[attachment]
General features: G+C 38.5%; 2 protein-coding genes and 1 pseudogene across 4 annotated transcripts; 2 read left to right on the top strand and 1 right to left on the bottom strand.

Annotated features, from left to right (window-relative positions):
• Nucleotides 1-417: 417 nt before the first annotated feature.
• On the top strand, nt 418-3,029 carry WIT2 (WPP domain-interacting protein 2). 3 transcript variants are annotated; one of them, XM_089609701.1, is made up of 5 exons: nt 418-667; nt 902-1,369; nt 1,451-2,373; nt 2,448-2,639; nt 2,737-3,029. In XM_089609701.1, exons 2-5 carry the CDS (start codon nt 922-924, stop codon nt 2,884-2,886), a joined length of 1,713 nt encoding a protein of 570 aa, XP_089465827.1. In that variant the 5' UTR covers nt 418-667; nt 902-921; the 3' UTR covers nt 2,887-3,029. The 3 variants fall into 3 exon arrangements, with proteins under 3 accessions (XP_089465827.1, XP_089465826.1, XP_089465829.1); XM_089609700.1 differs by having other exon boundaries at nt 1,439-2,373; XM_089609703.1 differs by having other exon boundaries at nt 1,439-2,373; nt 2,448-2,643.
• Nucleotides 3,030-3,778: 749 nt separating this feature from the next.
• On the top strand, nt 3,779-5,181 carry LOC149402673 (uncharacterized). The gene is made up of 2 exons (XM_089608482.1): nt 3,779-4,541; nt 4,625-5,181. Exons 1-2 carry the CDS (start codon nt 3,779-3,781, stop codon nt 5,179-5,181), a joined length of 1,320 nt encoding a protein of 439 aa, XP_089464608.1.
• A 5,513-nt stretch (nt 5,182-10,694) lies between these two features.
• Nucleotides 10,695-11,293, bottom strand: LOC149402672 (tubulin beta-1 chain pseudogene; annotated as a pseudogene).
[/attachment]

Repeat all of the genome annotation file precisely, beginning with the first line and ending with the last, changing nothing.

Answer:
General features: G+C 38.5%; 2 protein-coding genes and 1 pseudogene across 4 annotated transcripts; 2 read left to right on the top strand and 1 right to left on the bottom strand.

Annotated features, from left to right (window-relative positions):
• Nucleotides 1-417: 417 nt before the first annotated feature.
• On the top strand, nt 418-3,029 carry WIT2 (WPP domain-interacting protein 2). 3 transcript variants are annotated; one of them, XM_089609701.1, is made up of 5 exons: nt 418-667; nt 902-1,369; nt 1,451-2,373; nt 2,448-2,639; nt 2,737-3,029. In XM_089609701.1, exons 2-5 carry the CDS (start codon nt 922-924, stop codon nt 2,884-2,886), a joined length of 1,713 nt encoding a protein of 570 aa, XP_089465827.1. In that variant the 5' UTR covers nt 418-667; nt 902-921; the 3' UTR covers nt 2,887-3,029. The 3 variants fall into 3 exon arrangements, with proteins under 3 accessions (XP_089465827.1, XP_089465826.1, XP_089465829.1); XM_089609700.1 differs by having other exon boundaries at nt 1,439-2,373; XM_089609703.1 differs by having other exon boundaries at nt 1,439-2,373; nt 2,448-2,643.
• Nucleotides 3,030-3,778: 749 nt separating this feature from the next.
• On the top strand, nt 3,779-5,181 carry LOC149402673 (uncharacterized). The gene is made up of 2 exons (XM_089608482.1): nt 3,779-4,541; nt 4,625-5,181. Exons 1-2 carry the CDS (start codon nt 3,779-3,781, stop codon nt 5,179-5,181), a joined length of 1,320 nt encoding a protein of 439 aa, XP_089464608.1.
• A 5,513-nt stretch (nt 5,182-10,694) lies between these two features.
• Nucleotides 10,695-11,293, bottom strand: LOC149402672 (tubulin beta-1 chain pseudogene; annotated as a pseudogene).